PEPFAR Funds To Leverage HIV Prevention Targeting Key Populations in Uganda


What are the verbalised and non-verbalised concerns of the Person Living With HIV? What are the verbalised and non-verbalised concerns of the provider? This is what this report seeks to bring to light. We hope it will inform your approach to caring for people living with HIV.

Despite of ARVs being around for over 20 years, we still have untreated people living with HIV, we still have people living with HIV who cannot get full ARV doses, we still have people living with HIV with high viral load. We developed this report as an advocacy tool as well. We wanted to share a perspective whose narrative is not mainstream because other issues take up the agenda. Yet, the issues we raised here make up the bulk of work needed to eradicate AIDS in Uganda.

This report concludes that there are four factors  (subjective motives) which are significant in determining viral suppression: 

1.   The time one has taken ARVs;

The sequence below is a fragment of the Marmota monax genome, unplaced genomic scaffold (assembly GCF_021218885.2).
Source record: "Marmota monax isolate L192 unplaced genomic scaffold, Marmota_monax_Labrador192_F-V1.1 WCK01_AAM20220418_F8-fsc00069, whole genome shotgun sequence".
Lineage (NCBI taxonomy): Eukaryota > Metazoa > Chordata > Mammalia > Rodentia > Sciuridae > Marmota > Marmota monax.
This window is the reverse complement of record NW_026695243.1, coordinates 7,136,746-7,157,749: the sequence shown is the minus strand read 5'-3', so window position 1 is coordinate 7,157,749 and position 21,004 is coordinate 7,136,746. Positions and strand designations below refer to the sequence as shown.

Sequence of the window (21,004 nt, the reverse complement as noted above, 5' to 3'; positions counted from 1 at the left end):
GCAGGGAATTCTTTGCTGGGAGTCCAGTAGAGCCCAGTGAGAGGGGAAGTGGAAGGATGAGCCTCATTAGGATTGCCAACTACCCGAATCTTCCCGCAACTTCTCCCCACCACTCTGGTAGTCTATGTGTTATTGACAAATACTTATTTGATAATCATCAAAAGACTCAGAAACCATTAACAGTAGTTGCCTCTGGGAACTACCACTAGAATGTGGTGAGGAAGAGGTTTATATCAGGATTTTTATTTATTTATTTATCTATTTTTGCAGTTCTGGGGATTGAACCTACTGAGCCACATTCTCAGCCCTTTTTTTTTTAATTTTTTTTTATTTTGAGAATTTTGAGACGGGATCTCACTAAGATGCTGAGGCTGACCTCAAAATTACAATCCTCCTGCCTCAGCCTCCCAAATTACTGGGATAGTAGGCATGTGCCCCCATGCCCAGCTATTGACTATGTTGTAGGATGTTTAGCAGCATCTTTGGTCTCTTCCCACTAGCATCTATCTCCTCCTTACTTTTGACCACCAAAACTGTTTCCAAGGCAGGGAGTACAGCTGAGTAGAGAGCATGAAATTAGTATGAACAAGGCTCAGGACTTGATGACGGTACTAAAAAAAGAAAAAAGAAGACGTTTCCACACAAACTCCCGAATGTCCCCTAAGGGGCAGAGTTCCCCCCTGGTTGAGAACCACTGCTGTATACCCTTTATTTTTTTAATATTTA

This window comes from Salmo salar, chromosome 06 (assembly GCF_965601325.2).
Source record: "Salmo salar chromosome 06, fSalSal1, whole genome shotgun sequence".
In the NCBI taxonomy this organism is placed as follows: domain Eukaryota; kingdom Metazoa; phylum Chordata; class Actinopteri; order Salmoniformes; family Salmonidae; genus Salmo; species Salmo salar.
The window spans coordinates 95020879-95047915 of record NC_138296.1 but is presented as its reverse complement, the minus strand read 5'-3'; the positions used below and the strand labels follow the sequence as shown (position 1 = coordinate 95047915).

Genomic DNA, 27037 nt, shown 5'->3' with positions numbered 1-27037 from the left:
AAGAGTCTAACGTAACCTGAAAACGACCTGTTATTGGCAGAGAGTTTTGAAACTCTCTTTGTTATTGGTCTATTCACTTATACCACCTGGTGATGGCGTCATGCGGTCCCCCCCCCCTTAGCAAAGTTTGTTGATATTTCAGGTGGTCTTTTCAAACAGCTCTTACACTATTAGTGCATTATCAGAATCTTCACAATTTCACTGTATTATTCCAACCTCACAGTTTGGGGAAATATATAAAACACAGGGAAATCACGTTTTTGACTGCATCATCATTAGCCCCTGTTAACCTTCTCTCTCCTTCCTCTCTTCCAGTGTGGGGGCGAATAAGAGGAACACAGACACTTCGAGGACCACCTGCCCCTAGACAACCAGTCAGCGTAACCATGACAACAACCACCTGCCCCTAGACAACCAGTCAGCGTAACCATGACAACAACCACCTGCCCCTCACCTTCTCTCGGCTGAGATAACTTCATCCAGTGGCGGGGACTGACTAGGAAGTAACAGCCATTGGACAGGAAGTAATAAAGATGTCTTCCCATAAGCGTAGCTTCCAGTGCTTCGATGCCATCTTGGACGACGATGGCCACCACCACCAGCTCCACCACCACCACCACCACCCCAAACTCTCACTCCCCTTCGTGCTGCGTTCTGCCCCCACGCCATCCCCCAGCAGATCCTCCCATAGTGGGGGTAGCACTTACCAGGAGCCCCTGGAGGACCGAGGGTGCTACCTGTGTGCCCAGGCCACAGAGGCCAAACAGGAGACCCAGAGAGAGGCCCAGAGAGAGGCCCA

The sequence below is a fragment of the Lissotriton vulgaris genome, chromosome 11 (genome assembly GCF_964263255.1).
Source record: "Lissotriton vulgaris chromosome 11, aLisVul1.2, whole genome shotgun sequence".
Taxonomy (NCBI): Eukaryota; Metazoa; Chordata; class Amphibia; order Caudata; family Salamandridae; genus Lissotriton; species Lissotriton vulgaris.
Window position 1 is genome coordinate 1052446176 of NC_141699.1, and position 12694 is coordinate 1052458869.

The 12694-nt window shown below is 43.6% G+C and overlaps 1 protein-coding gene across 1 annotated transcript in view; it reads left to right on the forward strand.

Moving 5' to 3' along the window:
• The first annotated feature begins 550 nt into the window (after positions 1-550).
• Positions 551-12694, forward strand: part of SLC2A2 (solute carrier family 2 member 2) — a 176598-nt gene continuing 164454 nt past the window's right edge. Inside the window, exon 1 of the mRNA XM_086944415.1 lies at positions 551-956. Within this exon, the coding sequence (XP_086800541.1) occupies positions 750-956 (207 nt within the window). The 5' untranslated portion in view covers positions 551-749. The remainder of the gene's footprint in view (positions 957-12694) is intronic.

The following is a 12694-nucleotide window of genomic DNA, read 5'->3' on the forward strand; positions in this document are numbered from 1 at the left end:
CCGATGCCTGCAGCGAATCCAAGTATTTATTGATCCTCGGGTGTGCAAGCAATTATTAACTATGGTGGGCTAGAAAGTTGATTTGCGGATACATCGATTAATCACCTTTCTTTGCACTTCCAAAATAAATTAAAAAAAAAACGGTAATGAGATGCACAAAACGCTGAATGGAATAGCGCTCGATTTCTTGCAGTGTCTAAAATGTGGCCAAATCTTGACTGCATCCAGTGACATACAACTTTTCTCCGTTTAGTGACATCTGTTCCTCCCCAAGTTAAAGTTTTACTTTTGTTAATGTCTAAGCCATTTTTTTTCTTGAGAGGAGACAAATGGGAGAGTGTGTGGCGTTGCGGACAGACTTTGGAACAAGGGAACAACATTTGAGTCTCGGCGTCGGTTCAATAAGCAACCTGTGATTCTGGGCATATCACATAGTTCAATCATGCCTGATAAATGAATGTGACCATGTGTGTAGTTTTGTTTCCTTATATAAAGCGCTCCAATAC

2.   Optimal ARV Adherence; 
3.   Provider subjective motives; 
4.   Beneficiary subjective motives. 

These predict the success or failure of viral suppression.

The Provider subjective motives: Treatment as prevention, management of side effects, follow up of beneficiaries, HIV Testing, ARV Therapy, ARV Adherence and Viral Suppression.

The Beneficiary subjective motives: Identity (sexual/gender, vocational/work, religious/spiritual, political/ethnic values and traditions within a social context), sensibility (sense of worth, esteem, wholeness), mobility (ability to move, associate and relate), intimacy (ability to seek and and be sought after) integrity (ability to maintain or retain bodily function, contribute to community), creativity (ability to innovate, think and execute ideas), connectivity (ability to adopt new habits, initiate and maintain links with people and community) safety and security (awareness that disability is not inability), generativity (ability to mentor and being a role model) and dignity (guaranteed unconditional positive regard) focus of the beneficiaries.

What this means for the beneficiaries: They long for their past sense of wholeness, aesthetic, ornamental, non-fragile selves. Smells are so apparent to them. Soiled bed sheets, crusts of unremoved mucous, food stains, dirt under nails, unwashed bodies, bad breath, ammonia from urine and feacal smells all make vulnerability and seeming helplessness so apparent.  

How can the Provider or HIV Care Advocate help?

This is where your advocacy work is much needed:

This will increase your advocacy skills. This is what is meant by Strategic HIV/Public Health Planning and Programming.

Join networks which promote social justice, set aside some funds for traveling to attend these meetings.